As we approached Vegas I looked at the sky. It was evening and a rainbow was going over the city. I smiled. I let the cat out of the carrier, put him in my lap and told him everything was going to be o.k. We had made it to the other side of the country. I saw the sign I had waited for all my life “Welcome to California.”
I had made it. I got out of my car and had my room-mate take my picture. I stayed a few minutes reflecting on the past few days and years and how I had finally gotten here. The highway ahead went up another hill. It reached up to a place I couldn’t see from where I was but I was ready to make that last climb. In a few hours I was in Los Angeles. I had passed through a check-point making sure I was not smuggling fruit into the city. It took a few more hours to find a motel in Orange County. One I could afford. They also didn’t take pets but that was o.k. I was getting used to sneaking my cat in and out of hotels.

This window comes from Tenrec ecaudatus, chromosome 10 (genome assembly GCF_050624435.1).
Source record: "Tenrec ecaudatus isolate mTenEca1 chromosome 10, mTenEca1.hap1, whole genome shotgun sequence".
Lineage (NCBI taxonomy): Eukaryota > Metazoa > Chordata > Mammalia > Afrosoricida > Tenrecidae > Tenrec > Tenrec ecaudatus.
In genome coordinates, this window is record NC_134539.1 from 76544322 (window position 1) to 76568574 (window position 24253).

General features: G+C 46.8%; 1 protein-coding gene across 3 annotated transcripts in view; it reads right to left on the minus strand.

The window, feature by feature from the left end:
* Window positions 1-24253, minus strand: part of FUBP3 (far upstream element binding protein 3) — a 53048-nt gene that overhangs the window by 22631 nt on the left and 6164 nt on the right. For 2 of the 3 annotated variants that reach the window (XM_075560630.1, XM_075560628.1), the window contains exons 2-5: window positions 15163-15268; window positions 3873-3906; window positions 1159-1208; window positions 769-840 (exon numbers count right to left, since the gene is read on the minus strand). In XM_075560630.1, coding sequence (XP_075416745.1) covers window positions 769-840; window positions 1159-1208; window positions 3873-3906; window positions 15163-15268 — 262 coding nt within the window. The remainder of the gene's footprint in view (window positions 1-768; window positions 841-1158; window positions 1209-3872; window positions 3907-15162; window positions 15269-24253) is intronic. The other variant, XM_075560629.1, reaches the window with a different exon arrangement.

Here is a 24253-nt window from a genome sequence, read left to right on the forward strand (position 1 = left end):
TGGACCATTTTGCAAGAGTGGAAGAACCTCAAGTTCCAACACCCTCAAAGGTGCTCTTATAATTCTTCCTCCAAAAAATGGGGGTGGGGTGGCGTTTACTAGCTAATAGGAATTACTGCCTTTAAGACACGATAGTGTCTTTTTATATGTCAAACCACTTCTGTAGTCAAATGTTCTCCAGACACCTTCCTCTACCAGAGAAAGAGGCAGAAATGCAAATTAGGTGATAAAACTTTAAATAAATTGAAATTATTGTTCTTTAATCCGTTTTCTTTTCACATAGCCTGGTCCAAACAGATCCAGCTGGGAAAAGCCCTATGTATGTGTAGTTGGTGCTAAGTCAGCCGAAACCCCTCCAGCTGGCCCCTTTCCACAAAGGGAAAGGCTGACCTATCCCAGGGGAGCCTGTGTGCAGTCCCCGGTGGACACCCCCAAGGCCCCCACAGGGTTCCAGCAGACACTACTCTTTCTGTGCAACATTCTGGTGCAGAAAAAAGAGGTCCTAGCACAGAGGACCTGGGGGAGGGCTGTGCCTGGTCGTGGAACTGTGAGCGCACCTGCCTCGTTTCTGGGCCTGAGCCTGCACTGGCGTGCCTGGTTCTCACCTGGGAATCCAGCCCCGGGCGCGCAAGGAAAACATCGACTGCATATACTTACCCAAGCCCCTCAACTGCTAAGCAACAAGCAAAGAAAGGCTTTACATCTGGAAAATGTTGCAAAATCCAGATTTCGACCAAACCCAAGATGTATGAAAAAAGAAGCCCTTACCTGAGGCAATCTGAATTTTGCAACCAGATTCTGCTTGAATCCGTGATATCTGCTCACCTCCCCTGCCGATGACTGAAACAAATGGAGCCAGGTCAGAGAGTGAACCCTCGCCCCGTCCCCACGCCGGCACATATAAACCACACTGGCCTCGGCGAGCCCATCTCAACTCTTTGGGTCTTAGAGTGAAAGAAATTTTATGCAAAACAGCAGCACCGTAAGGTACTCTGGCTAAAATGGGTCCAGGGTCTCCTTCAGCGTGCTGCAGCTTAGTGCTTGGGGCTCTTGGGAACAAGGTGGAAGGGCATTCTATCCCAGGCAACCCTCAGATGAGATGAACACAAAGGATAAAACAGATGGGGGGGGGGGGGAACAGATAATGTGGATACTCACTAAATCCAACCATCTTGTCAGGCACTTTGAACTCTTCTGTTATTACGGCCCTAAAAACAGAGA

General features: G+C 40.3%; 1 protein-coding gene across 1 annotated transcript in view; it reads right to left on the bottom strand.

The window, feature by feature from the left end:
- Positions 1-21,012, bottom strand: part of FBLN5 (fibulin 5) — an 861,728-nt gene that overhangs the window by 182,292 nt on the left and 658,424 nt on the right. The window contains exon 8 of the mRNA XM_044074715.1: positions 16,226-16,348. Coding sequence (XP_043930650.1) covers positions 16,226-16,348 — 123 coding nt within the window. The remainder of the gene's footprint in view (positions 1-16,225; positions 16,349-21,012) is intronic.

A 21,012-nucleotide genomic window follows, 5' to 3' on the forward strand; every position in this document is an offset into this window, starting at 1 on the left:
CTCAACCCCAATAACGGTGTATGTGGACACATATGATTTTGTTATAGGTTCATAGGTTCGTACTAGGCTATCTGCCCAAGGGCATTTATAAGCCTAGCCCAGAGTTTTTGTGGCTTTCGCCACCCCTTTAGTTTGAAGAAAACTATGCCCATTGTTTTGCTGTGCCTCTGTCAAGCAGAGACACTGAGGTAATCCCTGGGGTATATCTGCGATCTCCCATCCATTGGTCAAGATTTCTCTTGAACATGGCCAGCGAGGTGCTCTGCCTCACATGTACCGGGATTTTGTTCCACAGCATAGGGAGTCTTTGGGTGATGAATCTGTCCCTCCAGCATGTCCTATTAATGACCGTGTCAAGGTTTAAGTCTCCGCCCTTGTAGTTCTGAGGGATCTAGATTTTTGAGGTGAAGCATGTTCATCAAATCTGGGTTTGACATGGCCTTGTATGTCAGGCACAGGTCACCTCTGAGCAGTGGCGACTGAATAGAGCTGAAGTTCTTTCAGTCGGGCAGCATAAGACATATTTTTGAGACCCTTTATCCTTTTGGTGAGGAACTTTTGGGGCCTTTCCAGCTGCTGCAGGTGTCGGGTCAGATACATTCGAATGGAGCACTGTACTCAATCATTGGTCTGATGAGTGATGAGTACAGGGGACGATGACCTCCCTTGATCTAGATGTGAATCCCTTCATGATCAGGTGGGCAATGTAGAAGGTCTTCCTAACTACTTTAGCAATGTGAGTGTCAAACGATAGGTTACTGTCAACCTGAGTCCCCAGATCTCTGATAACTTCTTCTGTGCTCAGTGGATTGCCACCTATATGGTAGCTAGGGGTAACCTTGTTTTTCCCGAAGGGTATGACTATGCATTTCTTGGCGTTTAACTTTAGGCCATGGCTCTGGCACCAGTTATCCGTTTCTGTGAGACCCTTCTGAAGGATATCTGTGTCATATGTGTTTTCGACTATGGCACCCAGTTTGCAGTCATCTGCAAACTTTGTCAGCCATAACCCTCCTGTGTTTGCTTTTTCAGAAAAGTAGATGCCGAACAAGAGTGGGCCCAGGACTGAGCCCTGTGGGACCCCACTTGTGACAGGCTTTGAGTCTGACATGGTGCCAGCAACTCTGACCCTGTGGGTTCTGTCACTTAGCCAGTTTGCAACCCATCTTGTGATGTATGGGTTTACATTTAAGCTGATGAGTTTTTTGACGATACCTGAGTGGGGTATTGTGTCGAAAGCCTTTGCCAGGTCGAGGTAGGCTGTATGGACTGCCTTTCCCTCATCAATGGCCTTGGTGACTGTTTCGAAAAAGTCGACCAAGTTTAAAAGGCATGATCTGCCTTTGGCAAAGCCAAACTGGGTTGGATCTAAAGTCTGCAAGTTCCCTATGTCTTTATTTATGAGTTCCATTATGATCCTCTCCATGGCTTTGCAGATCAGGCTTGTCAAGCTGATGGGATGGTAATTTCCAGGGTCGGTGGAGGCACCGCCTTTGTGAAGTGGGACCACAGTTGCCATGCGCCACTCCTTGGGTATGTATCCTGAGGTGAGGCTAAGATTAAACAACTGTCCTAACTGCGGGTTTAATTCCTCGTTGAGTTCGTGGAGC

We traveled 3,000 miles in three days. We stayed in Orange County for a month taking the cat in and out of the room along with his food and kitty litter pan every day until we found a guest house in the Hollywood Hills. I lived on Arby’s five roast beef sandwiches for five dollars. I didn’t care. I was about to start a new life. It was everything and nothing I thought it was going to be. It was better.